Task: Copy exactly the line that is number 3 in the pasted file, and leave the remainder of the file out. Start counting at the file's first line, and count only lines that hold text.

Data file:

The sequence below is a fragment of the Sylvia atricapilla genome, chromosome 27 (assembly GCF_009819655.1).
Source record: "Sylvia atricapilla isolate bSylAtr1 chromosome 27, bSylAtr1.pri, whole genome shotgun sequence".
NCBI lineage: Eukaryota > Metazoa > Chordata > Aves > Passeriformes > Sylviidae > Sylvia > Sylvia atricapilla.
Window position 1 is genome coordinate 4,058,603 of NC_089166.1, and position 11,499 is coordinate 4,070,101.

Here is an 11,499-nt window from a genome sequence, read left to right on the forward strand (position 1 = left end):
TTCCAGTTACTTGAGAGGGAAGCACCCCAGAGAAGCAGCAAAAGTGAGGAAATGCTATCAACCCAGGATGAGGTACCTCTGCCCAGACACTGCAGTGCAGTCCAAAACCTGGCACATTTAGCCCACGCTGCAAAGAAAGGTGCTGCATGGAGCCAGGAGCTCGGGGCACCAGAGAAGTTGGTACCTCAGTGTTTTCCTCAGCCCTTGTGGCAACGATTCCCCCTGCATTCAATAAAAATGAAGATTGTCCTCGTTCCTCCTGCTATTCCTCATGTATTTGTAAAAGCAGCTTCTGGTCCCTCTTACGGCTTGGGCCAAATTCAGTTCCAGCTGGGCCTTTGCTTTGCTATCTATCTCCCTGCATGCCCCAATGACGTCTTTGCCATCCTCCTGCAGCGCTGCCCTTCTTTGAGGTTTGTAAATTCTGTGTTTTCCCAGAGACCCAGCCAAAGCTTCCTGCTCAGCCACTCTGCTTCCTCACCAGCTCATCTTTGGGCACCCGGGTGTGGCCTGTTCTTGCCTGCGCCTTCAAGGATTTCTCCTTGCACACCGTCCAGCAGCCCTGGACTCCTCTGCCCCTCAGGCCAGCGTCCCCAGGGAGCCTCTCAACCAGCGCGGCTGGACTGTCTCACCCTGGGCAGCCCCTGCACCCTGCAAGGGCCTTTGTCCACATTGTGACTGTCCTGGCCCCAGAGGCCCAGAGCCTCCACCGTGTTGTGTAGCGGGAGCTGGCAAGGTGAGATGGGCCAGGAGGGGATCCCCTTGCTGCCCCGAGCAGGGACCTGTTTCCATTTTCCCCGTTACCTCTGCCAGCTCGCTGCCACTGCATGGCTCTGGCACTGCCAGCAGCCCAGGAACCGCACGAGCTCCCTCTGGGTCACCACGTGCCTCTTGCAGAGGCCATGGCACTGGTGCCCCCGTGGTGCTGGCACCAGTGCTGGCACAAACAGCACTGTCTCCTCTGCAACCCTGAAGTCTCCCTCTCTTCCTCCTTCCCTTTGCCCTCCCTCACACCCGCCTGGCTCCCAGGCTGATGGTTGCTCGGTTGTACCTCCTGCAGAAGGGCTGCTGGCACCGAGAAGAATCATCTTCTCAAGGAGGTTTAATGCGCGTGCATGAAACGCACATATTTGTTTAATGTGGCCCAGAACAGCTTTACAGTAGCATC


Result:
NCBI lineage: Eukaryota > Metazoa > Chordata > Aves > Passeriformes > Sylviidae > Sylvia > Sylvia atricapilla.